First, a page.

Data from this research and other similar studies can be used by infrastructure managers to re-assess the performance life of their own culverts, ensuring maintenance and renewal
work is carried out before major failures impact various stakeholders.

Interflow culvert experts regularly discuss such insights with infrastructure managers and can devise trenchless solutions for culverts that are reaching or have gone beyond their end of functional life.

Remote-controlled culvert renewal

The safety of its people is a fundamental component of how Interflow operates. So in instances where it’s difficult or dangerous for people to go in and do a culvert repair or renewal job, they also offers non-person-entry options.

“That’s something unique that we offer,” McGowan says. “It means that no one has to go
into particular culverts, and that’s a major safety improvement. When a culvert is close to
collapse, that’s a far better option.”

No two culvert projects are ever the same, he says. For every customer a unique solution is designed after a deep dive into their specific needs and the needs of their stakeholders.

“We have two of Australia’s top pipe rehabilitation thought leaders in our business, with over 65 years of experience between them,” he says.

“That’s why I mention comfort and confidence. Every engineer wants to know they’re making the very best choices for the future of the infrastructure they manage. We all leave a legacy through our work. At Interflow we strive to be the very best at what we do, and in doing so we create better legacy.”

Reducing disruption whilst shoring up infrastructure

An excellent example of a project that involved innovation, a deeply customised solution that required an enormous level of experience and insight, was a recent one in Victoria.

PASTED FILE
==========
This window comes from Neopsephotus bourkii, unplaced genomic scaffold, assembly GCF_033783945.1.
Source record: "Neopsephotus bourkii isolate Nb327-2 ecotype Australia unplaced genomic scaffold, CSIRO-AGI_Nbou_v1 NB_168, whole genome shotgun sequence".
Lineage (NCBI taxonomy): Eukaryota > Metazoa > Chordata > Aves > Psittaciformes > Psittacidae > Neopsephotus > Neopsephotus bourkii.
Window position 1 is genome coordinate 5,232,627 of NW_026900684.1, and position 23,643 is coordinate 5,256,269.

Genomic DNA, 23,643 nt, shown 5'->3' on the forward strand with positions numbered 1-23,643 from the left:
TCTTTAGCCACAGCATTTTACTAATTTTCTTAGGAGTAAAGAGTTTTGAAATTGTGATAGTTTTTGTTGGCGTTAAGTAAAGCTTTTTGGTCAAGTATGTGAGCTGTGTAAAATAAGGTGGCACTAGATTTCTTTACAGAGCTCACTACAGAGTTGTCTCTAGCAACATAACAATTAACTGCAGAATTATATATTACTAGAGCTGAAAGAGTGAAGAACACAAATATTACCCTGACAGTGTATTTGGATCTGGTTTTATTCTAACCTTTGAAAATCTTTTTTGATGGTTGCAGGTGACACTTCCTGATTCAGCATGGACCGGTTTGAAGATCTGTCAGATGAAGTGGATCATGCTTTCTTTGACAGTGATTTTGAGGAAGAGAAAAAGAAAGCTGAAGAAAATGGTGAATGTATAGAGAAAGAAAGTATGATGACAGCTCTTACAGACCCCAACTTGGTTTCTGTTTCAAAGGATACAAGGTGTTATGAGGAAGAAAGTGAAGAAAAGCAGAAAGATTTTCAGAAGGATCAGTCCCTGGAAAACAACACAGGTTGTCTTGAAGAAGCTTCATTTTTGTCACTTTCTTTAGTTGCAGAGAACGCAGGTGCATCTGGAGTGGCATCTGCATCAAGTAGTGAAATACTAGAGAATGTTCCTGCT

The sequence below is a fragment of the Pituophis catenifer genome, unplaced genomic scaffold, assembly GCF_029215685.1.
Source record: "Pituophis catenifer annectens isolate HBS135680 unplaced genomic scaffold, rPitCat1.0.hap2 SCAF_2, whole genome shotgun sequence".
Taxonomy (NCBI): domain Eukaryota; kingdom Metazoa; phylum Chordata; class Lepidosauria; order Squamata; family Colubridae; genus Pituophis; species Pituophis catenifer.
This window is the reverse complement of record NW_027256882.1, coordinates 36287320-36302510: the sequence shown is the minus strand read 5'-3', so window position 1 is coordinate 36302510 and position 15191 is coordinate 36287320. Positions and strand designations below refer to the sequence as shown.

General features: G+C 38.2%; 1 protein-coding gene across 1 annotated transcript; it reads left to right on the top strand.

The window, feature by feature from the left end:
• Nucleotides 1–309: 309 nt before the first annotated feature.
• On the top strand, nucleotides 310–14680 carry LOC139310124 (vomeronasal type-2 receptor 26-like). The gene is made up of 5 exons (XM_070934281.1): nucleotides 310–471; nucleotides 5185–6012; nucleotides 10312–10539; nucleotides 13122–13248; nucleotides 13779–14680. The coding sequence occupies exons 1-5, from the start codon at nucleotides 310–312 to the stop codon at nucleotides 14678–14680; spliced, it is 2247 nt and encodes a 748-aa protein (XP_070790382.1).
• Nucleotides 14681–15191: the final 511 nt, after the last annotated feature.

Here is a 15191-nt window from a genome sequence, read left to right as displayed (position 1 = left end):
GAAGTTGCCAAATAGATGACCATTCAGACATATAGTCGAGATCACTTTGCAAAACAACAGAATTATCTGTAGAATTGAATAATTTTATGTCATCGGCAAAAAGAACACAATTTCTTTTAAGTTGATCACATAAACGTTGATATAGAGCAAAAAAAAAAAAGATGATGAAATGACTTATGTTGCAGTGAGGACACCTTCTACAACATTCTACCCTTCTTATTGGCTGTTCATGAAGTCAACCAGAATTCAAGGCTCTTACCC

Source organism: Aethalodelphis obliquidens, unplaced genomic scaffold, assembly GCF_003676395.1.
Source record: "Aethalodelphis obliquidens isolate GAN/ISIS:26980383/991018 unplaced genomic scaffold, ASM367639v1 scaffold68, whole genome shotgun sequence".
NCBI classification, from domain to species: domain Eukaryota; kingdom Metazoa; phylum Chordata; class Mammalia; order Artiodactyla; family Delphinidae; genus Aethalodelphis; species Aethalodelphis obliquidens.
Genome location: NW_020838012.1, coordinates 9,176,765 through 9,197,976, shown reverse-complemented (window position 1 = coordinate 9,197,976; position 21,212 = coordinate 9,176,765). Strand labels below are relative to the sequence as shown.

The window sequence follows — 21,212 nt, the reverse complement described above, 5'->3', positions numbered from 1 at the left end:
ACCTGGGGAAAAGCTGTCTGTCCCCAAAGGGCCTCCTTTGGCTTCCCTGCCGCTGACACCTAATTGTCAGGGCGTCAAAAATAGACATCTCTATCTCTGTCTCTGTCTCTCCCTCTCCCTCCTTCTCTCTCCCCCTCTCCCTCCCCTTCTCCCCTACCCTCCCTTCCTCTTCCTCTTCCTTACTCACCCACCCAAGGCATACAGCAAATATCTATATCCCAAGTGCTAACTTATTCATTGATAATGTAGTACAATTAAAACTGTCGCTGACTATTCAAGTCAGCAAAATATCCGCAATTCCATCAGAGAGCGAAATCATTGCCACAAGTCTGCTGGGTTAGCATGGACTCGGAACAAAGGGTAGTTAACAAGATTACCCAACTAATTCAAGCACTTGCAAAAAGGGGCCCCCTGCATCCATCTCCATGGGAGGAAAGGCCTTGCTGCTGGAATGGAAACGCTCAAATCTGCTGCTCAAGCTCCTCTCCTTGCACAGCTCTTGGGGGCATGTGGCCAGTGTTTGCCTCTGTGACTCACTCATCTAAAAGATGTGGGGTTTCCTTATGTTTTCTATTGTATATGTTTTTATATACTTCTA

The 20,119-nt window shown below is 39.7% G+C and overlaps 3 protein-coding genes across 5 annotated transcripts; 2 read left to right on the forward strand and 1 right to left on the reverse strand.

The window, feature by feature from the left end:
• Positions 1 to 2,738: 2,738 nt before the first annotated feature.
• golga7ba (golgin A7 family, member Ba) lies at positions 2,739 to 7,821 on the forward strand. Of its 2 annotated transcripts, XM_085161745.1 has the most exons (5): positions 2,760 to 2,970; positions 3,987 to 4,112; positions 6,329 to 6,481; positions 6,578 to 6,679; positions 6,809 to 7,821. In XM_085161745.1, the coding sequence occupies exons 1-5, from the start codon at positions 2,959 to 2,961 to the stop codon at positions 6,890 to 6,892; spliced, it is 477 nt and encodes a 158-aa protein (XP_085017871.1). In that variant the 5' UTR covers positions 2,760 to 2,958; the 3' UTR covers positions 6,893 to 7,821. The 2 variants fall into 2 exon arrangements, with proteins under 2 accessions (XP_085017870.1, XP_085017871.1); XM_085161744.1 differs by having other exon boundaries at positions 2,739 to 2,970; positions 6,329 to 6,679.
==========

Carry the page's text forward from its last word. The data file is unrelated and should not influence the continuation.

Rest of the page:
“This job was for the Department of Transport and a tier-one civil engineering contractor,” McGowan says.

“The contractor was responsible for the rehabilitation of 11 bridge structures.

“One of them had a culvert made up of three cells using RCP pipes that were each 1.8 metres in diameter. So, they were a significant size and channelled water under a major
high-traffic arterial road.”

The water flowing under the bridge was tidally influenced, gushing in and out twice each day. But the culvert pipes, installed in 1992, had begun to fail, threatening the physical
security of the road overhead.

The design of the original solution involved diverting traffic and digging up the road to lay new pipes. Interflow instead recommended a trenchless fix, removing any need for detours
and delays for road users.

“Our solution was to install a temporary coffer dam, which is an isolation dam, and re-line each culvert, one at a time,” McGowan says.

“We delivered the project in 12 days and didn’t have to dig up the busy road. It was a completely trenchless solution for a great outcome, with no disruption to the traffic above.

“This was an excellent example of doing something innovative in the culvert space to solve
customer problems and to minimise disruption for stakeholders, which is very much aligned
with our purpose, to improve the lives of the communities we serve for generations to
come.”